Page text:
"I feel like the Grim Reaper here as credit market players seem to be beginning to realise that credit spreads can go a WHOLE HEAP WIDER over the next few weeks and mths, and also as folks begin to realise that most everyone is LONG credit risk....you won't find too many prepared to admit that right now, but it is absolutely crystal clear that the Great Credit Bubble that has been blown up to almost obscene proportions- largely by the CDO/CLO product - over the last few yrs MUST mean that the world is LONG credit risk at the wrong price....as I have been saying for a while, the next few mths, maybe qtr or 2, will see this bubble deflate and perhaps even burst spectacularly in certain spots (US HY?)....do NOT try to call the wides..the wides will likely be a whole heap wider than current levels AND wider than you think, and it may well take months, not days, before we get to these 'wides'...so called 'value' investing over the next few weeks/mths - by which I mean bottom fishing - is likely to prove a very painful strategy over the next few mths!!"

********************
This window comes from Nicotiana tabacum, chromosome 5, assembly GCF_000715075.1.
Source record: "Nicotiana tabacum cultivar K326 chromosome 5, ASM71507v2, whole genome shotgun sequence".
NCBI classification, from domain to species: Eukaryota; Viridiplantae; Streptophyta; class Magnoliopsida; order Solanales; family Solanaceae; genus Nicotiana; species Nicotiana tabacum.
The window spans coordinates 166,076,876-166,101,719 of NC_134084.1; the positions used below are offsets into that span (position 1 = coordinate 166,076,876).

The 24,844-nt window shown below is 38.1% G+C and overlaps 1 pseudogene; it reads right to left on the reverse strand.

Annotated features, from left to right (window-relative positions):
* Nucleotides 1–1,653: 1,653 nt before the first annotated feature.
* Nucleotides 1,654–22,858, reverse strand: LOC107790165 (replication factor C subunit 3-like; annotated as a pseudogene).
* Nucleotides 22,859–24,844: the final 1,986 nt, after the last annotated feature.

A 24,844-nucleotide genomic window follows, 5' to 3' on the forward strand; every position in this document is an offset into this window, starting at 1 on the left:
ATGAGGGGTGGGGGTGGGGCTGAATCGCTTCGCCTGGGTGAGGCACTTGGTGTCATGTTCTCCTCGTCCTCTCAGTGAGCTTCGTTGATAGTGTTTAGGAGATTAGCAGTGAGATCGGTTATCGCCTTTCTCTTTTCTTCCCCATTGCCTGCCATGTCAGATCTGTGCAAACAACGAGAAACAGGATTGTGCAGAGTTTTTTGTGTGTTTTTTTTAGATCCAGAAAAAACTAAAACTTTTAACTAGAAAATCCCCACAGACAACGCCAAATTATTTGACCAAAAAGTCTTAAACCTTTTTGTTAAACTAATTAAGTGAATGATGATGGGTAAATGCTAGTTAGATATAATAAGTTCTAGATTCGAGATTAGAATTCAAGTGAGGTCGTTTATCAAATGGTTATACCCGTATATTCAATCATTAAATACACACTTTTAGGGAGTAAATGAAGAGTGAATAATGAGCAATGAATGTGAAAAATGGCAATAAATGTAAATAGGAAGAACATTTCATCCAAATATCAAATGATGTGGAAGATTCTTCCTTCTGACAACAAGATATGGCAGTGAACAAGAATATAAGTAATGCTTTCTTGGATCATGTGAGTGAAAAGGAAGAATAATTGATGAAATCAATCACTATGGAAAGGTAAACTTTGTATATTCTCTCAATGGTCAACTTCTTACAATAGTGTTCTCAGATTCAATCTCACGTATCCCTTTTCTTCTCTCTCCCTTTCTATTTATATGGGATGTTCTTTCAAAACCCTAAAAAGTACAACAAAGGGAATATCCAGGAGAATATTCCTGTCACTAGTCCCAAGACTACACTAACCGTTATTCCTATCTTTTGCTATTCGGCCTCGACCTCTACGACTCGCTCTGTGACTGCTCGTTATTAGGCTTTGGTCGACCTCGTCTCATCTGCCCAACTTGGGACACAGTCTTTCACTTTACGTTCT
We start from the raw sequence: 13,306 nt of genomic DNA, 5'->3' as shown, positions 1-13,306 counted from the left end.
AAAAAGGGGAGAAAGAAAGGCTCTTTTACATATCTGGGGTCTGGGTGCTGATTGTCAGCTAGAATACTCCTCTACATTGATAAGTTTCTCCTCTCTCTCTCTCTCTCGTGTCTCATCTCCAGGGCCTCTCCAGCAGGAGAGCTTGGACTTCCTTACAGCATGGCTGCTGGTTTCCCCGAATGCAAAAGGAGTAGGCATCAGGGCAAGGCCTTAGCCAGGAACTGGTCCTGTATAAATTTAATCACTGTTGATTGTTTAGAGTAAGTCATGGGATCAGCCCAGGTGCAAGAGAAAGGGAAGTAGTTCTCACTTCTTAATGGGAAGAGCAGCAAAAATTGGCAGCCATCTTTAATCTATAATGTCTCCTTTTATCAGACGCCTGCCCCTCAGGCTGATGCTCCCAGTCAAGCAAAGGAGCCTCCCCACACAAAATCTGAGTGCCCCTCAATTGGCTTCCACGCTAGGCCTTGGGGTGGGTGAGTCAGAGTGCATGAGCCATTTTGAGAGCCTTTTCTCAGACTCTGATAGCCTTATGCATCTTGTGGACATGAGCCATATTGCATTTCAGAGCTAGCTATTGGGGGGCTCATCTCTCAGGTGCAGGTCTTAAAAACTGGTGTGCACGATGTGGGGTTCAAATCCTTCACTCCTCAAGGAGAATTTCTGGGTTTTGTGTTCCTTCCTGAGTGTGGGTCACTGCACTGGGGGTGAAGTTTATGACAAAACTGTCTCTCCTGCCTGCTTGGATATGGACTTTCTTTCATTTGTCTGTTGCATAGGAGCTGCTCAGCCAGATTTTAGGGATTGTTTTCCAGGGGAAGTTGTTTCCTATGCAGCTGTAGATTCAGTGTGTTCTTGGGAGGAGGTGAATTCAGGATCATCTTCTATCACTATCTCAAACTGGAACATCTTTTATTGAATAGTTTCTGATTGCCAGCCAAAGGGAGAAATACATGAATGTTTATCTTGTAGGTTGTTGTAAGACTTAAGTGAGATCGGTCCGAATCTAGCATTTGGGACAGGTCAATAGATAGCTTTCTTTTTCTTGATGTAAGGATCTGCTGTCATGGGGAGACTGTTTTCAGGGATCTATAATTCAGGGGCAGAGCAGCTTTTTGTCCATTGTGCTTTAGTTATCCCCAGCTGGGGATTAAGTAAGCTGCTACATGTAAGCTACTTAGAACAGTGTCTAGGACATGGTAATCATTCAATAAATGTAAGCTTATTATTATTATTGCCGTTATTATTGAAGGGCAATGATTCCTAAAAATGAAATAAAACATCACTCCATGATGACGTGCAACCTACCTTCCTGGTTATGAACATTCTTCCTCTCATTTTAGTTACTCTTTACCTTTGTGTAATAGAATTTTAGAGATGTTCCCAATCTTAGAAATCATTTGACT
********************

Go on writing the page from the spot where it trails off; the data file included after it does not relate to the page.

and

"The real pain of the next few mths will be in Long credit possies, esp in areas related to US housing (IT IS GOING TO GET MUCH WORSE) and in the (largely, but not exclusively) US B/CCC space. HOWEVER, right now, I think the best 'shrt' out there is in STKs where vola is CHEAP vs Credit..... I REALLY like deep out of the money S&P puts....esp I like the 1350 Sept PUT...currently at (mid) $5.20/put//$520/contract.....IF I am right, this bad boy could easily trade in the high 30s/low 40s per out at some point over the next 4/6wks.....

WORD OF CAUTION AGAINST BEING TO BEARISH - if USTs rally back below 4.95, and if S&P can close above 1560 for 4 consecutive days, it will probably be a signal to get bullish again...currently I see the prospects of such a scenario emerging as slim, but I wanted to highlight it just in case. "

He is known as being bearish, but he is very connected into the markets.

What happens in the credit and stock markets will directly impact the UK housing market.

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Two options:

1. Hike and accerlate the HPC and finish off what is left of our export indudtry.

2. Cut and destroy the economy through inflation.

What about hold and containment as in the US ?

Or is the UK too small so has little spare capacity (Inflation accelerates).

Edited by Ash4781